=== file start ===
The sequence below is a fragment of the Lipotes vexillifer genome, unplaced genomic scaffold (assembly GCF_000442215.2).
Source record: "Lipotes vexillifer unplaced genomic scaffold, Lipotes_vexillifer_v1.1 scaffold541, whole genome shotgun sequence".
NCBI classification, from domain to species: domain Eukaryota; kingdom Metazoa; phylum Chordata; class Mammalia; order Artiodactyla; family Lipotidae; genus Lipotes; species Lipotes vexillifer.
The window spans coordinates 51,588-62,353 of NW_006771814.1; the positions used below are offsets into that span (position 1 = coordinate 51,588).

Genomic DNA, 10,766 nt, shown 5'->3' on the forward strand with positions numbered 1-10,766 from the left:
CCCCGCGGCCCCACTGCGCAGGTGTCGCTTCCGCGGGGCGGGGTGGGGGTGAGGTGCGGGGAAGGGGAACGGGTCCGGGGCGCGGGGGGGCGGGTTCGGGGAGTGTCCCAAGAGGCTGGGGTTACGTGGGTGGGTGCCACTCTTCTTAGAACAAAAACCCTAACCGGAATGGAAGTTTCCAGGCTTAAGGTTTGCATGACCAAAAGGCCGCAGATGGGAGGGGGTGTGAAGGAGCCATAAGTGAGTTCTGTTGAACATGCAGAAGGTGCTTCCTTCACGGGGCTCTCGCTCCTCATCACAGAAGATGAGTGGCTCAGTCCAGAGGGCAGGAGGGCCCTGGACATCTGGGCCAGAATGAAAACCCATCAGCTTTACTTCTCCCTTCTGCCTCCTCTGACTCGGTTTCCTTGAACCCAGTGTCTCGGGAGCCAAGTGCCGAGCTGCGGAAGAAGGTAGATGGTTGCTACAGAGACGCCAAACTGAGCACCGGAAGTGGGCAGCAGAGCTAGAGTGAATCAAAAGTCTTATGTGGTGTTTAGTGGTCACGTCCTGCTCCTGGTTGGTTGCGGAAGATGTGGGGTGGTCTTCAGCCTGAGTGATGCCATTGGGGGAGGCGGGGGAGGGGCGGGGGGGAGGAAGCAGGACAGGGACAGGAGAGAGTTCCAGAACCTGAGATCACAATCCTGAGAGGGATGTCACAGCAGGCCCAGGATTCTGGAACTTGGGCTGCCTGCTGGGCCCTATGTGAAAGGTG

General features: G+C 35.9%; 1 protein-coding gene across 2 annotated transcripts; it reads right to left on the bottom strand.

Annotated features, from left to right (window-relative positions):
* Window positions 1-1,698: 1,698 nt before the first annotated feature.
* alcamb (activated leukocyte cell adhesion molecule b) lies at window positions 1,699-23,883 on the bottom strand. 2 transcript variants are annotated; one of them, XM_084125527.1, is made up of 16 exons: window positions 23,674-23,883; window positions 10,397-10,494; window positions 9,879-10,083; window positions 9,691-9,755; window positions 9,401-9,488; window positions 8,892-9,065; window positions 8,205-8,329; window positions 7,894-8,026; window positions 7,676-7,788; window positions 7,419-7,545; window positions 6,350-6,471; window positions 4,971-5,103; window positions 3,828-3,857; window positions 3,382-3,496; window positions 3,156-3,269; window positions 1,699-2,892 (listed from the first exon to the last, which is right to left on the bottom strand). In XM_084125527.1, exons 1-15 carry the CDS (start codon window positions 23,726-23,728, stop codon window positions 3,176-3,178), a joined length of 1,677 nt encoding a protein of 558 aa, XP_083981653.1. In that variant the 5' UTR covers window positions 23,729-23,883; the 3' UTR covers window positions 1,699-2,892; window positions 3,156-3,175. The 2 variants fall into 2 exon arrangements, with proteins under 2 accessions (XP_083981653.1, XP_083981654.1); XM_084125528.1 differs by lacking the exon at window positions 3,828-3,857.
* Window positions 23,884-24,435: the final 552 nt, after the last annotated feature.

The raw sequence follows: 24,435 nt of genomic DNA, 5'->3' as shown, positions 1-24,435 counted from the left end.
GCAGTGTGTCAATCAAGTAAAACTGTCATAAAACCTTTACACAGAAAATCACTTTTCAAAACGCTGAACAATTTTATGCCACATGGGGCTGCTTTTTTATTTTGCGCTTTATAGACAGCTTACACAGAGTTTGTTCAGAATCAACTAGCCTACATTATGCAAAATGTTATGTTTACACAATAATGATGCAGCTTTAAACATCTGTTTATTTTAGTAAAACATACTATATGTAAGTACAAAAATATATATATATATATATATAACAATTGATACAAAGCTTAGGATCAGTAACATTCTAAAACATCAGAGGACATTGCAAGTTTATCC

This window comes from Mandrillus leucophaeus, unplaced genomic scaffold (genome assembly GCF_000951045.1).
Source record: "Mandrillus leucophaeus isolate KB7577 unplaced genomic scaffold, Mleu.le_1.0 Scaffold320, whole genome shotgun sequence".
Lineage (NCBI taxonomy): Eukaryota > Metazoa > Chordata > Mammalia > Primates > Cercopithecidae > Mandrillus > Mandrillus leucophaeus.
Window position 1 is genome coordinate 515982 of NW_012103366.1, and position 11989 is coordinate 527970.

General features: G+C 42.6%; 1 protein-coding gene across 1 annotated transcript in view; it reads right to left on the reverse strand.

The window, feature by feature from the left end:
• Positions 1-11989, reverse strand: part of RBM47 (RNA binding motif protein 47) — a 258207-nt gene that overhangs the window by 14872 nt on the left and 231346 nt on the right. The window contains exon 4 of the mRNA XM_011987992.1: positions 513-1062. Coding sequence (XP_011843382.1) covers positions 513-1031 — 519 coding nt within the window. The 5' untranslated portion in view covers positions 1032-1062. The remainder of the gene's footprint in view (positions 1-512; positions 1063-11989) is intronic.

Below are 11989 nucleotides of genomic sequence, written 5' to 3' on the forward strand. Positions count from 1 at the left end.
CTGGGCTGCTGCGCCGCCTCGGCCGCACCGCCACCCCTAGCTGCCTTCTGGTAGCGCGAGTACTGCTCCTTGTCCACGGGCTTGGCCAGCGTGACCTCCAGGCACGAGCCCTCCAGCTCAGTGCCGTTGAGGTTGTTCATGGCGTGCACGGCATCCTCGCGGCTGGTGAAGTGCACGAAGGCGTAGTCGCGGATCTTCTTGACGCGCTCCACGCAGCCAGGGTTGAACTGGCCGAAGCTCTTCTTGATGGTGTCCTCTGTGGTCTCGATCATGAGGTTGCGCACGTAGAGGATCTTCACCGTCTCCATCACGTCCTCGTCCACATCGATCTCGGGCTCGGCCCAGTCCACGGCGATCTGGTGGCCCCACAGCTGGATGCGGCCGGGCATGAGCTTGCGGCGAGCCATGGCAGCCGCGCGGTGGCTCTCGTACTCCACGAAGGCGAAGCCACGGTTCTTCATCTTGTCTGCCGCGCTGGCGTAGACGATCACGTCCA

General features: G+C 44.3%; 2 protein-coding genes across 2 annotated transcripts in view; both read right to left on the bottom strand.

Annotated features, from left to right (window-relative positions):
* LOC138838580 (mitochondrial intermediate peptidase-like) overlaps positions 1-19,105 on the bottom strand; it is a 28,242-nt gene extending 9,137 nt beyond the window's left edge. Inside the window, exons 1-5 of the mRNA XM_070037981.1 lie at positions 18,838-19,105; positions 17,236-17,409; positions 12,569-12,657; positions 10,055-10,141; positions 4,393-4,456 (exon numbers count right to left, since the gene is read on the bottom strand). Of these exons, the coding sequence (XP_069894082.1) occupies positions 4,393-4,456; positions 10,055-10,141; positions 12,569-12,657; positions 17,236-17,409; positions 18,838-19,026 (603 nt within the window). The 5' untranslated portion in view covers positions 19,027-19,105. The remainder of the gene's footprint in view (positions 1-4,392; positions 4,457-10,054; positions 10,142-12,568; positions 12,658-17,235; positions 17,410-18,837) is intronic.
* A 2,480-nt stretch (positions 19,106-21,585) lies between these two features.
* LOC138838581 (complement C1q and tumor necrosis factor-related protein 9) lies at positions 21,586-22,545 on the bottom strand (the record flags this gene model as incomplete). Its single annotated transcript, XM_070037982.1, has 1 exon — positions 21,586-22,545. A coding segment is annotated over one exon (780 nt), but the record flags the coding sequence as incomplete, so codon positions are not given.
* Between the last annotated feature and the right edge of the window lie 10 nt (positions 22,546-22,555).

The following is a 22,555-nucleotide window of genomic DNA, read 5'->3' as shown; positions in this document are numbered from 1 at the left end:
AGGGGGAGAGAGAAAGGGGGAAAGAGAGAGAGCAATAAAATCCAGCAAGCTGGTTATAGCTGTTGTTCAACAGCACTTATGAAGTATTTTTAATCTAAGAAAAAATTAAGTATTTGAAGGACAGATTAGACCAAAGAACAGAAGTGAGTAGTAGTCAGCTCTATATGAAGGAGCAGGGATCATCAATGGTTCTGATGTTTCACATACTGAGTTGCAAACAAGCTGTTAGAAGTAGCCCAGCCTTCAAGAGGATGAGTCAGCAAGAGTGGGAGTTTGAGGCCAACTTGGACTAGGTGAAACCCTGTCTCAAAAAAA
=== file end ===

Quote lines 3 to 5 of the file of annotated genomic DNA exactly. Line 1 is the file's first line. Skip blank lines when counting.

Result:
NCBI classification, from domain to species: domain Eukaryota; kingdom Metazoa; phylum Chordata; class Mammalia; order Artiodactyla; family Lipotidae; genus Lipotes; species Lipotes vexillifer.
The window spans coordinates 51,588-62,353 of NW_006771814.1; the positions used below are offsets into that span (position 1 = coordinate 51,588).

Genomic DNA, 10,766 nt, shown 5'->3' on the forward strand with positions numbered 1-10,766 from the left: